# 2.6. Dispersion Coefficients Near Surfaces¶

In this tutorial we reproduce the results depicted in Figure 5 from J. Block and S. Scheel “van der Waals interaction potential between Rydberg atoms near surfaces” Phys. Rev. A 96, 062509 (2017). We calculate the van der Waals \(C_6\)-coefficient between two Rubidium Rydberg atoms that are equidistantly placed in front of a perfect mirror (i.e. in horizontal alignment in front of a perfectly conducting plate). One finds that the relevant length scale is interatomic distance devided by distance from surface and that for decreasing surface distance the \(C_6\) coefficient is significantly reduced.

As described in the introduction, we start our code with some preparations and load the necessary modules.

```
%matplotlib inline
# Arrays
import numpy as np
# Plotting
import matplotlib.pyplot as plt
# Operating system interfaces
import os
# pairinteraction :-)
from pairinteraction import pireal as pi
# Create cache for matrix elements
if not os.path.exists("./cache"):
os.makedirs("./cache")
cache = pi.MatrixElementCache("./cache")
```

The plate lies in the \(xy\)-plane with the surface at \(z = 0\). The atoms lie in the \(xz\)-plane with \(z>0\).

We can set the angle between the interatomic axis and the z-axis
`theta`

and the center of mass distance from the surface
`distance_surface`

. `distance_atom`

defines the interatomic
distances for which the pair potential is plotted. The units of the
respective quantities are given as comments.

Be careful: `theta = np.pi/2`

corresponds to horizontal alignment of
the two atoms with respect to the surface. For different angles, large
interatomic distances `distance_atom`

might lead to one of the atoms
being placed inside the plate. Make sure that `distance_surface`

is
larger than `distance_atom*np.cos(theta)/2`

```
theta = np.pi / 2 # rad
distance_atoms = 10 # µm
distance_surface = np.linspace(
distance_atoms * np.abs(np.cos(theta)) / 2, 2 * distance_atoms, 30
) # µm
```

Next we define the state that we are interested in using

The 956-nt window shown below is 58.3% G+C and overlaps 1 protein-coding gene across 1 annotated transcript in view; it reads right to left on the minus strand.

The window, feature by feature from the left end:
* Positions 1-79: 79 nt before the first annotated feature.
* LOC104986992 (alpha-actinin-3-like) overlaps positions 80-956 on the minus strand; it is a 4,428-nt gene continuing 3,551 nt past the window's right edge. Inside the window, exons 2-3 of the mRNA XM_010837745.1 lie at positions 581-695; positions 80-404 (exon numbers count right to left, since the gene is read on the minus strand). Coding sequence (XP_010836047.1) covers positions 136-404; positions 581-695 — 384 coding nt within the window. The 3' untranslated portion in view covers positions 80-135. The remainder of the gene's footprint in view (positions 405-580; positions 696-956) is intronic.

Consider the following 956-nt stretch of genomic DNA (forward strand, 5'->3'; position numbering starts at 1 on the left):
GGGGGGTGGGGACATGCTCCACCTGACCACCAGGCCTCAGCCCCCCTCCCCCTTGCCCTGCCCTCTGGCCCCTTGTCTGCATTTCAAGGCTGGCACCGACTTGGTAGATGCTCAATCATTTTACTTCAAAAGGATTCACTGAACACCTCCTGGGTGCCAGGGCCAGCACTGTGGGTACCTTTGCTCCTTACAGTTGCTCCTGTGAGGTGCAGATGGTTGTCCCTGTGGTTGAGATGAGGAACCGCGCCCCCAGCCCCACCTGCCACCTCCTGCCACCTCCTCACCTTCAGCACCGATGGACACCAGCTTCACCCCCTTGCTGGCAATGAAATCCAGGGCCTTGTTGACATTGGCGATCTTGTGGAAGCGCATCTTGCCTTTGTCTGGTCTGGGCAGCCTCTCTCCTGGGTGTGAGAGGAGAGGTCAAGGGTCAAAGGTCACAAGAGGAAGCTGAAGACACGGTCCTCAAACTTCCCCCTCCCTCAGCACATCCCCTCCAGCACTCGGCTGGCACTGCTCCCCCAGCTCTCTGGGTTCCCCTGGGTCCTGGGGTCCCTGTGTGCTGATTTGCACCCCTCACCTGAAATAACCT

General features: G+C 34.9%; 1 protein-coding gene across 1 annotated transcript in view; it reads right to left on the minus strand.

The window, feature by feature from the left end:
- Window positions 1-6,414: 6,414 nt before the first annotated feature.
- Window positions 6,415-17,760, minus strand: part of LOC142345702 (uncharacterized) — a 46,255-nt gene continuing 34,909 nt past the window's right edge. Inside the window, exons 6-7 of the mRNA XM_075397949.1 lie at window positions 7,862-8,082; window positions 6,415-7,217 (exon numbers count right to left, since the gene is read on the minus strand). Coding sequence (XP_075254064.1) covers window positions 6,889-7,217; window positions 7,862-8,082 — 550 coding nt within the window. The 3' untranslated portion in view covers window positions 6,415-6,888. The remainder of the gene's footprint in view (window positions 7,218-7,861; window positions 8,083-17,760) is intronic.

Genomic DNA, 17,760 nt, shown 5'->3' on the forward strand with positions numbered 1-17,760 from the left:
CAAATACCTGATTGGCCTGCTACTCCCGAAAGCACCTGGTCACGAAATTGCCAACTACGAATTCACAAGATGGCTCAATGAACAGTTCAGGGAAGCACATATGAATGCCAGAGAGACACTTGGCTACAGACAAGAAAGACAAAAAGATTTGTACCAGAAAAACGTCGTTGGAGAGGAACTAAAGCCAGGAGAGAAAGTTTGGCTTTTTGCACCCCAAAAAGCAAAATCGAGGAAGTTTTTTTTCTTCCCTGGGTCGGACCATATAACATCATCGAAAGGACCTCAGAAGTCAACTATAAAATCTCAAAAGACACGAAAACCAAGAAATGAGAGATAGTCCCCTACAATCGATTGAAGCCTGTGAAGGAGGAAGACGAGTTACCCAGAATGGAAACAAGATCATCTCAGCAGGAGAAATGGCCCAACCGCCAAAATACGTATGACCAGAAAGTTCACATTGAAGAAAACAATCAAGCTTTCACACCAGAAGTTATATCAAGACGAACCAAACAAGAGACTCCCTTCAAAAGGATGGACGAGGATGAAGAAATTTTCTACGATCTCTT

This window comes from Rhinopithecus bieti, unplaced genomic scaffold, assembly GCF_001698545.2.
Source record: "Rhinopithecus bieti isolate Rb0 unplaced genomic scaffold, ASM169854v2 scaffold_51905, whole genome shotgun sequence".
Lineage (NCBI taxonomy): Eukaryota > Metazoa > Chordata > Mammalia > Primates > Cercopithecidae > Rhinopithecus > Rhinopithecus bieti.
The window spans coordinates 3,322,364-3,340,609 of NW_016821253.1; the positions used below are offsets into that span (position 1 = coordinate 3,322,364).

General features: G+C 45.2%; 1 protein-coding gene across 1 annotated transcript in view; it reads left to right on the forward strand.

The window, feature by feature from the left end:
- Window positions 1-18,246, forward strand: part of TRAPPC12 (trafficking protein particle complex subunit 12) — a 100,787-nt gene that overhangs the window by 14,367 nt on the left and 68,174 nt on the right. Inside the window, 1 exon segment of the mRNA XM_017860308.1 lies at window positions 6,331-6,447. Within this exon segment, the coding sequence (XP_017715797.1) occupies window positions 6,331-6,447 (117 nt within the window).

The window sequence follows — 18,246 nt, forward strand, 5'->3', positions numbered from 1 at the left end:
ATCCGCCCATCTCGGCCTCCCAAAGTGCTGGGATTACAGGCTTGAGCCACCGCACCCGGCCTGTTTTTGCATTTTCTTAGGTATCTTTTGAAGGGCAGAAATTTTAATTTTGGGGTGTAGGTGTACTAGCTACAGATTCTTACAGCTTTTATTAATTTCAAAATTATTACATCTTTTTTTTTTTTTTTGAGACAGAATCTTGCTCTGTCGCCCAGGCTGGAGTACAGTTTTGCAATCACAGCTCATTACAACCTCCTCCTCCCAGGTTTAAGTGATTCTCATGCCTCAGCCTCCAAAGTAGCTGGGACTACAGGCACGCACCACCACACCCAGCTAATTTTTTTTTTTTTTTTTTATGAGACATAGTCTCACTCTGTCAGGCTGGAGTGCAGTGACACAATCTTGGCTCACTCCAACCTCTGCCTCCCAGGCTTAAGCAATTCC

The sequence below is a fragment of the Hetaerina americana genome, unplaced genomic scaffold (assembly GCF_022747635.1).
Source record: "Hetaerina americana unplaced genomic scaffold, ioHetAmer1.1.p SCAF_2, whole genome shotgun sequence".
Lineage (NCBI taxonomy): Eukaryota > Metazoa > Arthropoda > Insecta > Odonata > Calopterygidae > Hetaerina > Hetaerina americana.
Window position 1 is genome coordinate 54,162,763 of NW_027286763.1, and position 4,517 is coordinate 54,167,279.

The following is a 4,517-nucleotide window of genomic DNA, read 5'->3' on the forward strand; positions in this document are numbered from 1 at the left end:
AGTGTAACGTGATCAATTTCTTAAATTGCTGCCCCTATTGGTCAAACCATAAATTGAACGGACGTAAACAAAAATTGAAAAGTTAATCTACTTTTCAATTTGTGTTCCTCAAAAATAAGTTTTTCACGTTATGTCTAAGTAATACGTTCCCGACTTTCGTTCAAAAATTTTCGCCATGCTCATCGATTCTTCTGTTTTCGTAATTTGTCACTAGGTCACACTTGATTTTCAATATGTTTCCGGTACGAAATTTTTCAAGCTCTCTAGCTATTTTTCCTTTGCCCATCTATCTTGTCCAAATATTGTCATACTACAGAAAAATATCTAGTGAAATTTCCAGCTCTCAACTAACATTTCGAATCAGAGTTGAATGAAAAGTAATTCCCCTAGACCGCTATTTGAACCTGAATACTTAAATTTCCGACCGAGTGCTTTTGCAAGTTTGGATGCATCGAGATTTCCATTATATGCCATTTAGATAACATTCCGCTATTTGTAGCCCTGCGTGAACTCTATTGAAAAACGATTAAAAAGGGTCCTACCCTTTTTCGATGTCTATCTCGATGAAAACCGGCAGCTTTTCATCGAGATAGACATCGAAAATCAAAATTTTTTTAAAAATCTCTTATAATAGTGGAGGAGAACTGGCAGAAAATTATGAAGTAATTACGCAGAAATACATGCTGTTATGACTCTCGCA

pairinteraction’s `StateOne`

class . As shown in Figures 4 and 5 of
Phys. Rev. A 96, 062509
(2017)
we expect changes of about 50% for the \(C_6\) coefficient of the
\(|69s_{1/2},m_j=1/2;72s_{1/2},m_j=1/2\rangle\) pair state of
Rubidium, so this provides a good example.

We set up the one-atom system using restrictions of energy, main quantum
number n and angular momentum l. This is done by means of the
`restrict...`

functions in `SystemOne`

.

```
state_one1 = pi.StateOne("Rb", 69, 0, 0.5, 0.5)
state_one2 = pi.StateOne("Rb", 72, 0, 0.5, 0.5)
# Set up one-atom system
system_one = pi.SystemOne(state_one1.getSpecies(), cache)
system_one.restrictEnergy(
min(state_one1.getEnergy(), state_one2.getEnergy()) - 30,
max(state_one1.getEnergy(), state_one2.getEnergy()) + 30,
)
system_one.restrictN(
min(state_one1.getN(), state_one2.getN()) - 3,
max(state_one1.getN(), state_one2.getN()) + 3,
)
system_one.restrictL(
min(state_one1.getL(), state_one2.getL()) - 1,
max(state_one1.getL(), state_one2.getL()) + 1,
)
```

The pair state `state_two`

is created from the one atom states
`state_one1`

and `state_one2`

using the `StateTwo`

class.

From the previously set up `system_one`

we define `system_two`

using
`SystemTwo`

class. This class also contains methods `set..`

to set
angle, distance, surface distance and to `enableGreenTensor`

in order
implement a surface.

```
# Set up pair state
state_two = pi.StateTwo(state_one1, state_one2)
# Set up two-atom system
system_two = pi.SystemTwo(system_one, system_one, cache)
system_two.restrictEnergy(state_two.getEnergy() - 3, state_two.getEnergy() + 3)
system_two.setAngle(theta)
system_two.setDistance(distance_atoms)
system_two.setSurfaceDistance(distance_surface[0])
system_two.enableGreenTensor(True)
system_two.buildInteraction()
```

We calculate the \(C_6\) coefficients. The `energyshift`

is given
by the difference between the interaction energy at given
`surface_distance`

and the unperturbed energy of the two atom state
`state_two.getEnergy()`

. The \(C_6\) coefficient is then given by
the product of `energyshift`

and `distance_atoms**6`

.

`idx`

is the index of the two atom state. The command
`getOverlap(state_two, 0, -theta, 0)`

rotates the quantisation axis of
`state_two`

by `theta`

around the y-axis. The rotation is given by
the Euler angles `(0, -theta, 0)`

in zyz convention. The negative sign
of theta is needed because the Euler angles used by pairinteraction
represent a rotation of the coordinate system. Thus, the quantisation
axis has to be rotated by the inverse angle.

```
# Calculate C6 coefficients
C6 = []
for d in distance_surface:
system_two.setSurfaceDistance(d)
system_two.diagonalize()
idx = np.argmax(system_two.getOverlap(state_two, 0, -theta, 0))
energyshift = system_two.getHamiltonian().diagonal()[idx] - state_two.getEnergy()
C6.append(energyshift * distance_atoms**6)
```

```
# Plot results
plt.plot(distance_surface / distance_atoms, np.abs(C6))
plt.xlim(min(distance_surface / distance_atoms), max(distance_surface / distance_atoms))
plt.xlabel("distance to surface / interatomic distance")
plt.ylabel(r"|C$_6$| (GHz $\mu m^6$)")
plt.show()
```